Amygdala amino acid and monoamine levels in genetically Fast and Slow kindling rat strains during massed amygdala kindling: a microdialysis study

Authors

  • Rick S. Shin,

    1. Institute of Neuroscience, Department of Psychology, Life Sciences Research Building, Carleton University, Ottawa, Ontario, K1S 5B6, Canada
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  • Hymie Anisman,

    1. Institute of Neuroscience, Department of Psychology, Life Sciences Research Building, Carleton University, Ottawa, Ontario, K1S 5B6, Canada
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  • Zul Merali,

    1. School of Psychology and Department of Cellular and Molecular Medicine, University of Ottawa, Ottawa, Ontario, K1N 6 N5, Canada
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  • Dan C. McIntyre

    1. Institute of Neuroscience, Department of Psychology, Life Sciences Research Building, Carleton University, Ottawa, Ontario, K1S 5B6, Canada
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Dr Dan C. McIntyre, as above.
E-mail: dmcintyr@ccs.carleton.ca

Abstract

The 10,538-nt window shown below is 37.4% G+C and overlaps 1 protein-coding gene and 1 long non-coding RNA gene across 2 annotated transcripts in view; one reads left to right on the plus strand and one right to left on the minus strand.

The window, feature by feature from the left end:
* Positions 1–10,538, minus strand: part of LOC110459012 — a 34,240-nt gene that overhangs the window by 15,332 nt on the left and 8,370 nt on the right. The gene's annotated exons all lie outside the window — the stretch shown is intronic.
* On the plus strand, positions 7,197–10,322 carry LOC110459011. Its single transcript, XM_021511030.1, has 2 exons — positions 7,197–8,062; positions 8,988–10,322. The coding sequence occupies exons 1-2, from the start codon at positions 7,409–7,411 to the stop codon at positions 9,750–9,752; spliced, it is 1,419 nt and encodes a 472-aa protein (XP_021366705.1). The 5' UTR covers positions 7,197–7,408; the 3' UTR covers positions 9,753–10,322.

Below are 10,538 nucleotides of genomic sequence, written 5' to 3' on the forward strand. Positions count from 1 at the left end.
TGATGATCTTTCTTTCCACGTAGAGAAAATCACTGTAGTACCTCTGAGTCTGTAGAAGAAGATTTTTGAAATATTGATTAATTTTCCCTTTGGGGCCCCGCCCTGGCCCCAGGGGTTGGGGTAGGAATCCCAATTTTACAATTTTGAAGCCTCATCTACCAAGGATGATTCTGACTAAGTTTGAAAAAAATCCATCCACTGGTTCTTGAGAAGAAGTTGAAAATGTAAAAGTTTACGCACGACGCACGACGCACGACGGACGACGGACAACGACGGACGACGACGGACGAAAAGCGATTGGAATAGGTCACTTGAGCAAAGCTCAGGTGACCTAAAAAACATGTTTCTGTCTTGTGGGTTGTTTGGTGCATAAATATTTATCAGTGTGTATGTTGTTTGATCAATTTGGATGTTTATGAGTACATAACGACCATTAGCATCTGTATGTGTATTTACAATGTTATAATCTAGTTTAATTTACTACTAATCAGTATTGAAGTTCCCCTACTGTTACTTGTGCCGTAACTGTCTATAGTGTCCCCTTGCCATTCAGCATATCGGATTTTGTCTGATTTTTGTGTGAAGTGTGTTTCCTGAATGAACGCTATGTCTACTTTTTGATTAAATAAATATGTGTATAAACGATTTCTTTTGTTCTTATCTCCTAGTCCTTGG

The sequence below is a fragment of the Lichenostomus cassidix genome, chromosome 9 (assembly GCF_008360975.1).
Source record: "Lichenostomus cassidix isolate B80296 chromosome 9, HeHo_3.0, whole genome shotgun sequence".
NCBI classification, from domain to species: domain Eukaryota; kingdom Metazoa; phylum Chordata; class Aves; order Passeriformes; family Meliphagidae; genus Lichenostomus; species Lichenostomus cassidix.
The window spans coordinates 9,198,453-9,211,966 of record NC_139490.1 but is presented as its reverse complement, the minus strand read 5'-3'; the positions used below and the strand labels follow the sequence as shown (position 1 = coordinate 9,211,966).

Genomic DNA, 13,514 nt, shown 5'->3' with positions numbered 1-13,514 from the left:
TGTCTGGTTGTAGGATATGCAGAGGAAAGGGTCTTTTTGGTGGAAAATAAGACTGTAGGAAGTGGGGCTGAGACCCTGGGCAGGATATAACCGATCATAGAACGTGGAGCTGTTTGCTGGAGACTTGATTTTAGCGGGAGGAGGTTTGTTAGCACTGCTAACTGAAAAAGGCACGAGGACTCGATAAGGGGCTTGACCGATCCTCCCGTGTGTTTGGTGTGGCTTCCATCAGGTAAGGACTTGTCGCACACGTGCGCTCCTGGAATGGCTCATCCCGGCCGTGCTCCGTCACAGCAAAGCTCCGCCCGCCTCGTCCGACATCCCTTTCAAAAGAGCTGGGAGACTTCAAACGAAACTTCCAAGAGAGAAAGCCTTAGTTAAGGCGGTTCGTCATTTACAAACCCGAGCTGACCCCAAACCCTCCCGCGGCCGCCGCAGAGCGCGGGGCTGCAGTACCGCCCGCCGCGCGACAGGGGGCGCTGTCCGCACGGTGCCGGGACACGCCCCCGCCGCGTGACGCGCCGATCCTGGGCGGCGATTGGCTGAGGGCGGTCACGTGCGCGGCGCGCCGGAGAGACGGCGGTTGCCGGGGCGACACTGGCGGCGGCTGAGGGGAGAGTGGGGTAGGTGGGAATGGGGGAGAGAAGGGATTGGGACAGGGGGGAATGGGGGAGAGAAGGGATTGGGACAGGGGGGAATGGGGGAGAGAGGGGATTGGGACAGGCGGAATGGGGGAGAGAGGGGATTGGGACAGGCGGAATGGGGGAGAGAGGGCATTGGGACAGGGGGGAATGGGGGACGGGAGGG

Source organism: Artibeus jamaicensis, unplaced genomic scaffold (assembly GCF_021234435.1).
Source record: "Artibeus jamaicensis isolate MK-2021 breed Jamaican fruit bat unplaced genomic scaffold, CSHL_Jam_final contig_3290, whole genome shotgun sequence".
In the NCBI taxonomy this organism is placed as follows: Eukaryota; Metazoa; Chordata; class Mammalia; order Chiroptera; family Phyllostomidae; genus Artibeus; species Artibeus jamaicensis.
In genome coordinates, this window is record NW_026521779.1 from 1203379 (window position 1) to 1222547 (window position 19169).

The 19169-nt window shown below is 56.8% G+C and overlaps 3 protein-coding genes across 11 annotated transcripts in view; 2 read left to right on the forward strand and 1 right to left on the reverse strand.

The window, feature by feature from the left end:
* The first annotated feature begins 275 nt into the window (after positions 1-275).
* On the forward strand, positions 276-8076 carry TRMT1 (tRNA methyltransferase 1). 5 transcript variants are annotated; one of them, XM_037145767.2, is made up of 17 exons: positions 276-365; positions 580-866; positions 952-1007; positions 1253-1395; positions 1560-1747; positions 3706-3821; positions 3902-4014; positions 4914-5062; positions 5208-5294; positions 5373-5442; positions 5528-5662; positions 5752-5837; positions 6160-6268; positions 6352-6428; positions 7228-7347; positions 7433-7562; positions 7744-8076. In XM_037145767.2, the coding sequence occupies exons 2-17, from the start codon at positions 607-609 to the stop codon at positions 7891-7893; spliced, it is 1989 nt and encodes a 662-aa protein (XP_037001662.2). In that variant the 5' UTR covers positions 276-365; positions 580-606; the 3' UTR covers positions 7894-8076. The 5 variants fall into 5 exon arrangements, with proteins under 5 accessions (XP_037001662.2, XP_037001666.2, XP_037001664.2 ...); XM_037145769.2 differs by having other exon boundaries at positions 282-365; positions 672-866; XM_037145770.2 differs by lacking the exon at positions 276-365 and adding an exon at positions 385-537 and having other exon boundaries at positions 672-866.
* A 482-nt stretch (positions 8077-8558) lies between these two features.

We investigated the neurochemistry of epileptic seizures in rats selectively bred to be seizure-prone (Fast) vs. seizure-resistant (Slow) to amygdala kindling. Microdialysis was used to measure levels of amino acids [glutamate, aspartate and gamma-aminobutyric acid (GABA)] and monoamines (noradrenaline, dopamine and serotonin) during ‘massed’ stimulation (MS) (every 6 min) of the ipsilateral amygdala for a total of 40 stimulation trials. Behavioral seizure profiles together with their afterdischarge thresholds (ADTs) and associated durations were assessed during the procedure, and subsequently were redetermined 1, 7 and 14 days later. Then normal ‘daily’ kindling commenced and continued until the animal reached the fully kindled state. During MS, several generalized seizures were triggered in Fast rats that were associated with long afterdischarge (AD) durations and intermittent periods of elevated thresholds, but in Slow rats, most stimulations were associated with stable ADTs and short ADs. Progressively increasing extracellular glutamate and decreasing GABA was observed in Fast rats during the MS, whereas Slow rats showed levels similar to baseline values. Levels of noradrenaline and dopamine, but not of serotonin, were also increased in both strains throughout the MS treatment. In Fast rats, a dramatic lengthening of AD durations occurred 7 and 14 days following MS, as well as subsequent strong positive transfer to daily kindling, all of which were not seen in Slow rats. Together, these results show that repeated, closely spaced stimulations of the amygdala can differentially alter excitatory and/or inhibitory transmitter levels in a seizure network, and that sensitivity to this manipulation is genetically determined.

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